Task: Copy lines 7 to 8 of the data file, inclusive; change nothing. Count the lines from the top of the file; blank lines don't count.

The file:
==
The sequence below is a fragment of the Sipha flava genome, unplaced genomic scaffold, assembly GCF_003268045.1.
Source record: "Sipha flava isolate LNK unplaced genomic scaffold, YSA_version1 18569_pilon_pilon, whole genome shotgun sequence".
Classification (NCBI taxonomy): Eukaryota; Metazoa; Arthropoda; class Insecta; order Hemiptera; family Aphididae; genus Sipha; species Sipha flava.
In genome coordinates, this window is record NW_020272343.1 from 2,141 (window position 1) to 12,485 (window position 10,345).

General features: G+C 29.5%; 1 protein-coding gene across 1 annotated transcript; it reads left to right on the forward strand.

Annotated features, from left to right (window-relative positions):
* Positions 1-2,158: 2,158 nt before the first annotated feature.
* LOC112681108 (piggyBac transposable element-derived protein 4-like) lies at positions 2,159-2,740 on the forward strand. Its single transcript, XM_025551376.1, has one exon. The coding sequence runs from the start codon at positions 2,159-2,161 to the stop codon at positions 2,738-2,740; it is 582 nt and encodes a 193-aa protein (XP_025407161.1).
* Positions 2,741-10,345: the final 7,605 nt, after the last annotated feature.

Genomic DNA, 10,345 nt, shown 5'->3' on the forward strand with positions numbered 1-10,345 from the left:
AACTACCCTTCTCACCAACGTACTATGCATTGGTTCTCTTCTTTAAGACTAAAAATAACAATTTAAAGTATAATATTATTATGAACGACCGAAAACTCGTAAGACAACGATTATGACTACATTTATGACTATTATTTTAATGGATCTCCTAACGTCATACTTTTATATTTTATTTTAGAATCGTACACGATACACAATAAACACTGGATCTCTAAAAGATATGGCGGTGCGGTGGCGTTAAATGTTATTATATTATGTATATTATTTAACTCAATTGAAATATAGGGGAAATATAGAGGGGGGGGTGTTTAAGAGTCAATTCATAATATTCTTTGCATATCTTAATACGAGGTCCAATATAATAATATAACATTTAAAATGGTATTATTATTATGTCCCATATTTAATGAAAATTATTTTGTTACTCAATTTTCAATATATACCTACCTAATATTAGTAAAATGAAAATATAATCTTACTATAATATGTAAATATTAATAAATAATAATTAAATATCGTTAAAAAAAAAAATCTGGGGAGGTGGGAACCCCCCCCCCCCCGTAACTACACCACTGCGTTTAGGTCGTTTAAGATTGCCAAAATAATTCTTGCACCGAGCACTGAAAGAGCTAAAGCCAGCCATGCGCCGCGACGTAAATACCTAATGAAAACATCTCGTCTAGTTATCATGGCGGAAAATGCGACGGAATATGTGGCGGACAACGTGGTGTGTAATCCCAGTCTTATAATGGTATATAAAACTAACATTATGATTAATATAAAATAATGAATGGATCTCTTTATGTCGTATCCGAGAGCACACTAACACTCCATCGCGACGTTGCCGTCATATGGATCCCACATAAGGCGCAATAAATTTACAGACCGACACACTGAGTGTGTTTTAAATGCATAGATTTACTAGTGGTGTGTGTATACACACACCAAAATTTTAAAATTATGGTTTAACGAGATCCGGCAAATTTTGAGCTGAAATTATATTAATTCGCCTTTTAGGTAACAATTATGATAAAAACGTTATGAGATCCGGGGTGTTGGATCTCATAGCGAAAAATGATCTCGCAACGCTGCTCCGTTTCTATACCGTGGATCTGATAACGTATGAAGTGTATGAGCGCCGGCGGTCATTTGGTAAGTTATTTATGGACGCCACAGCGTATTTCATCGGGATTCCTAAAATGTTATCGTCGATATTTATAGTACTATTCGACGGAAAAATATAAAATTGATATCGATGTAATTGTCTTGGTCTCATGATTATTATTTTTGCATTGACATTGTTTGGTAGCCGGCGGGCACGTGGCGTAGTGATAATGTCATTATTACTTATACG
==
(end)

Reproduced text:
* Positions 1-2,158: 2,158 nt before the first annotated feature.
* LOC112681108 (piggyBac transposable element-derived protein 4-like) lies at positions 2,159-2,740 on the forward strand. Its single transcript, XM_025551376.1, has one exon. The coding sequence runs from the start codon at positions 2,159-2,161 to the stop codon at positions 2,738-2,740; it is 582 nt and encodes a 193-aa protein (XP_025407161.1).